3 Mistakes Dental Entrepreneurs Make When Selling Their Practices

dentist doing checkup

You receive a letter in the mail, an email in your inbox from a dental service organization (DSO) or individual looking to purchase your dental practice. All those zeros in front of you can seem appealing enough to entertain. While it can be tempting to take the first offer on the table and transition out of your dental practice, especially an offer that seemingly comes out of the blue, Professional Transition Strategies Founder and President Kyle Francis said on a recent episode of the Productive Dentist Academy podcast that can be one of the biggest mistakes. Here’s a recap of his conversation with host Regan Robertson.

Don’t take your first offer

Even if a transition wasn’t previously on your radar, receiving a letter of intent can be what you need to know what your dental practice is worth. That’s when you can put your dental practice on the market to see what else is out there and put you in control, switching the power dynamic. Then, with the help of a dental practice broker, you can outline your options on a scorecard of qualitative and quantitative data points, pros and cons for each. Essentially, you’re setting up your own comparables. Even if you don’t end up selling, you still know what options are available when the time comes.

Begin with the end in mind

One thing is for sure, and that’s knowing what your dental practice is worth before you’re ready to sell. This will help you determine what improvements need to be made to increase the value of your dental practice. A dental practice broker can help you take the emotions out of your process by helping you decide what really needs to be done. Is there anything you’re doing daily that’s decreasing the value of your dental practice? This could be the difference between millions of dollars to the final value of your dental practice when you’re ready to make that transition.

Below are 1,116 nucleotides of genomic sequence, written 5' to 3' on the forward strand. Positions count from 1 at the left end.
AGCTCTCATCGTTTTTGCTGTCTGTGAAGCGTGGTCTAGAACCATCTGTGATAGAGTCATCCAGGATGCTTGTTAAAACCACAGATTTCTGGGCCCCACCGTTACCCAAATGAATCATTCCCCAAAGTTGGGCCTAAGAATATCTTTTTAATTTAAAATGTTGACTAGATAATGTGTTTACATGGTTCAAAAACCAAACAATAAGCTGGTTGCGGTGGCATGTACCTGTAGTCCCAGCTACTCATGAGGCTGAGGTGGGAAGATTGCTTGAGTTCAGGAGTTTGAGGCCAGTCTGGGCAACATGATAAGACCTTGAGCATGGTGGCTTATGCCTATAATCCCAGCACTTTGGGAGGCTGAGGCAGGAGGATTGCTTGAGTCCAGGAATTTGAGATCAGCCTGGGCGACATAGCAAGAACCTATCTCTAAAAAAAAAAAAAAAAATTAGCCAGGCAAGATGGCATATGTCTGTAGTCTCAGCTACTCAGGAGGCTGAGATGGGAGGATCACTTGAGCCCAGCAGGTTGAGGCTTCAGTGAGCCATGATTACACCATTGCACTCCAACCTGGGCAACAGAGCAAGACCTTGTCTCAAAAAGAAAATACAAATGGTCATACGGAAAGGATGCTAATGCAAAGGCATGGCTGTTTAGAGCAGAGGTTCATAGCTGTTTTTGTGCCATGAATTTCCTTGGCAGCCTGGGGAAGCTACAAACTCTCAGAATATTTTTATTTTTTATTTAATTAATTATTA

Have a plan in place

Ask yourself what you want out of life after selling your dental practice. “Everybody has different goals and what it is they’re trying to figure out in the long run and sometimes that’s more financial, sometimes that’s more emotional, sometimes that’s more operational, it kind of depends on the person,” Francis said. It’s often the basis of “founder’s syndrome,” Francis added, and acknowledging this will help you make better business decisions and decide what really matters. Did you do everything you could, personally and professionally?

What’s next?

Selling your dental practice is arguably one of the largest financial decisions of your life. Don’t go it alone. Contact the experts at Professional Transition Strategies to guide you through the process.